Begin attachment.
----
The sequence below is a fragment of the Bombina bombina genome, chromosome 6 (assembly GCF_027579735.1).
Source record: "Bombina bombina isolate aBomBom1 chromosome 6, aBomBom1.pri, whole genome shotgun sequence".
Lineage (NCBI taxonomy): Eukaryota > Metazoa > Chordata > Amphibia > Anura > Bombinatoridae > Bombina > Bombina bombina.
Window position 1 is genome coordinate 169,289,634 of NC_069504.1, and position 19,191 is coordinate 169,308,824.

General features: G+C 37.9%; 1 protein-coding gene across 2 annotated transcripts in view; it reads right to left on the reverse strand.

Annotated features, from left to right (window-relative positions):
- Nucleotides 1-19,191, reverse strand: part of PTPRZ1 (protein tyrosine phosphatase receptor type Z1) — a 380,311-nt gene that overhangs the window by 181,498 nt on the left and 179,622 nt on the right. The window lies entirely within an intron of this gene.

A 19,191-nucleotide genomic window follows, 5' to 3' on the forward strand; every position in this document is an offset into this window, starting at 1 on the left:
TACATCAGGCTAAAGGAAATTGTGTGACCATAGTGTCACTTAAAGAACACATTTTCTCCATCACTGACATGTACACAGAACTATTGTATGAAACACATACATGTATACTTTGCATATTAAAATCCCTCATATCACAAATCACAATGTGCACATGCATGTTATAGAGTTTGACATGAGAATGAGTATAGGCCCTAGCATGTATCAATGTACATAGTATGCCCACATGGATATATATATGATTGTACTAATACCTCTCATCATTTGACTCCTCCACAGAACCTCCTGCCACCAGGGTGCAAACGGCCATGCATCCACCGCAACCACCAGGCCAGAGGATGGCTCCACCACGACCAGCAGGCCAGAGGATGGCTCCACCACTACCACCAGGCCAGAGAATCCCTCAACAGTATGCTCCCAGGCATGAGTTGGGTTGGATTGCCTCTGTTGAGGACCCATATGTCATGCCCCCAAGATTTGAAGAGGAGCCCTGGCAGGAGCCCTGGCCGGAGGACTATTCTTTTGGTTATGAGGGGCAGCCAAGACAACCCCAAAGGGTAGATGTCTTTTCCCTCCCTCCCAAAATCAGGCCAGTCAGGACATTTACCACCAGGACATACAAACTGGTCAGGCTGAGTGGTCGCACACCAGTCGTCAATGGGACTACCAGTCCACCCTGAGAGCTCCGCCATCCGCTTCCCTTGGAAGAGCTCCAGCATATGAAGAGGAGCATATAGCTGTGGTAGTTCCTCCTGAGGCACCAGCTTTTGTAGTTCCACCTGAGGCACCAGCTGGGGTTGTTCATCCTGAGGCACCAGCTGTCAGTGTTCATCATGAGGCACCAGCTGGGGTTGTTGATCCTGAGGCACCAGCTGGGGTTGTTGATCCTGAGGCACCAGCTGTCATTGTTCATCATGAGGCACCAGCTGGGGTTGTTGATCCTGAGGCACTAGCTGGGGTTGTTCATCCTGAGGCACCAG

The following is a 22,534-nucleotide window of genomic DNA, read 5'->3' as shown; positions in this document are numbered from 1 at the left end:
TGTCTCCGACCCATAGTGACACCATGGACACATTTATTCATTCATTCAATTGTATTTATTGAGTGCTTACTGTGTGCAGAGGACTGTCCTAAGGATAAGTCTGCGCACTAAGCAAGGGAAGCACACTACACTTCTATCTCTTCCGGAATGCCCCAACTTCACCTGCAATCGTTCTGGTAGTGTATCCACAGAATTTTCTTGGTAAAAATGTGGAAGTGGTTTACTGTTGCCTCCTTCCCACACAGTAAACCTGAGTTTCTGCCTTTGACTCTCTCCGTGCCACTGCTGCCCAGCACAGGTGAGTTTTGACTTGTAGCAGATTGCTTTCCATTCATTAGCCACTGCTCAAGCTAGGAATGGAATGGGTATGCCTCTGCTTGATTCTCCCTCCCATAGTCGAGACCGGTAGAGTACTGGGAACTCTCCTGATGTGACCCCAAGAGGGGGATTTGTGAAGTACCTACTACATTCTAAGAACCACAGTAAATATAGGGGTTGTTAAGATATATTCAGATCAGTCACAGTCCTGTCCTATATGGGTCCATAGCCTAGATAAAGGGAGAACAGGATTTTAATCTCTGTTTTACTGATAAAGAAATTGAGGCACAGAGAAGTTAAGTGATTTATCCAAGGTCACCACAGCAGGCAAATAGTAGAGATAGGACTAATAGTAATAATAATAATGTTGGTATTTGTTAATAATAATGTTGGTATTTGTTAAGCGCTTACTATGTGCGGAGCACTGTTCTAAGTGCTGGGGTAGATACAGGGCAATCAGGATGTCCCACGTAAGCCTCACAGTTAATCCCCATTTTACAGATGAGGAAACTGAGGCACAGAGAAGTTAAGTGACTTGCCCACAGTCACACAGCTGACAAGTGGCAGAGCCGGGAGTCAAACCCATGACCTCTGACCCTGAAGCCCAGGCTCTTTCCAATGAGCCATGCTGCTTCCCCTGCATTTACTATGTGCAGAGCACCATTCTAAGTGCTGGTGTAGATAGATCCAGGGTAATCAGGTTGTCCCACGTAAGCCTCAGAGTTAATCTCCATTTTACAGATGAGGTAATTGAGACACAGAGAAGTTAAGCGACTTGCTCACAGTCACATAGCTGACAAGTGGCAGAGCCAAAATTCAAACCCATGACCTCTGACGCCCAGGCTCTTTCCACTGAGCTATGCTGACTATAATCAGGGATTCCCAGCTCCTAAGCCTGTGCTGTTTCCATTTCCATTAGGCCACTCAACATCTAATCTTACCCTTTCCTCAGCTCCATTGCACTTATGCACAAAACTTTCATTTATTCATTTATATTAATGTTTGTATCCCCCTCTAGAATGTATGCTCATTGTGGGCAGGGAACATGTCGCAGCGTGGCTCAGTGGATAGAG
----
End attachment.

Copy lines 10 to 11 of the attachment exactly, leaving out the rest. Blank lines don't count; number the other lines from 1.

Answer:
The following is a 22,534-nucleotide window of genomic DNA, read 5'->3' as shown; positions in this document are numbered from 1 at the left end:
TGTCTCCGACCCATAGTGACACCATGGACACATTTATTCATTCATTCAATTGTATTTATTGAGTGCTTACTGTGTGCAGAGGACTGTCCTAAGGATAAGTCTGCGCACTAAGCAAGGGAAGCACACTACACTTCTATCTCTTCCGGAATGCCCCAACTTCACCTGCAATCGTTCTGGTAGTGTATCCACAGAATTTTCTTGGTAAAAATGTGGAAGTGGTTTACTGTTGCCTCCTTCCCACACAGTAAACCTGAGTTTCTGCCTTTGACTCTCTCCGTGCCACTGCTGCCCAGCACAGGTGAGTTTTGACTTGTAGCAGATTGCTTTCCATTCATTAGCCACTGCTCAAGCTAGGAATGGAATGGGTATGCCTCTGCTTGATTCTCCCTCCCATAGTCGAGACCGGTAGAGTACTGGGAACTCTCCTGATGTGACCCCAAGAGGGGGATTTGTGAAGTACCTACTACATTCTAAGAACCACAGTAAATATAGGGGTTGTTAAGATATATTCAGATCAGTCACAGTCCTGTCCTATATGGGTCCATAGCCTAGATAAAGGGAGAACAGGATTTTAATCTCTGTTTTACTGATAAAGAAATTGAGGCACAGAGAAGTTAAGTGATTTATCCAAGGTCACCACAGCAGGCAAATAGTAGAGATAGGACTAATAGTAATAATAATAATGTTGGTATTTGTTAATAATAATGTTGGTATTTGTTAAGCGCTTACTATGTGCGGAGCACTGTTCTAAGTGCTGGGGTAGATACAGGGCAATCAGGATGTCCCACGTAAGCCTCACAGTTAATCCCCATTTTACAGATGAGGAAACTGAGGCACAGAGAAGTTAAGTGACTTGCCCACAGTCACACAGCTGACAAGTGGCAGAGCCGGGAGTCAAACCCATGACCTCTGACCCTGAAGCCCAGGCTCTTTCCAATGAGCCATGCTGCTTCCCCTGCATTTACTATGTGCAGAGCACCATTCTAAGTGCTGGTGTAGATAGATCCAGGGTAATCAGGTTGTCCCACGTAAGCCTCAGAGTTAATCTCCATTTTACAGATGAGGTAATTGAGACACAGAGAAGTTAAGCGACTTGCTCACAGTCACATAGCTGACAAGTGGCAGAGCCAAAATTCAAACCCATGACCTCTGACGCCCAGGCTCTTTCCACTGAGCTATGCTGACTATAATCAGGGATTCCCAGCTCCTAAGCCTGTGCTGTTTCCATTTCCATTAGGCCACTCAACATCTAATCTTACCCTTTCCTCAGCTCCATTGCACTTATGCACAAAACTTTCATTTATTCATTTATATTAATGTTTGTATCCCCCTCTAGAATGTATGCTCATTGTGGGCAGGGAACATGTCGCAGCGTGGCTCAGTGGATAGAG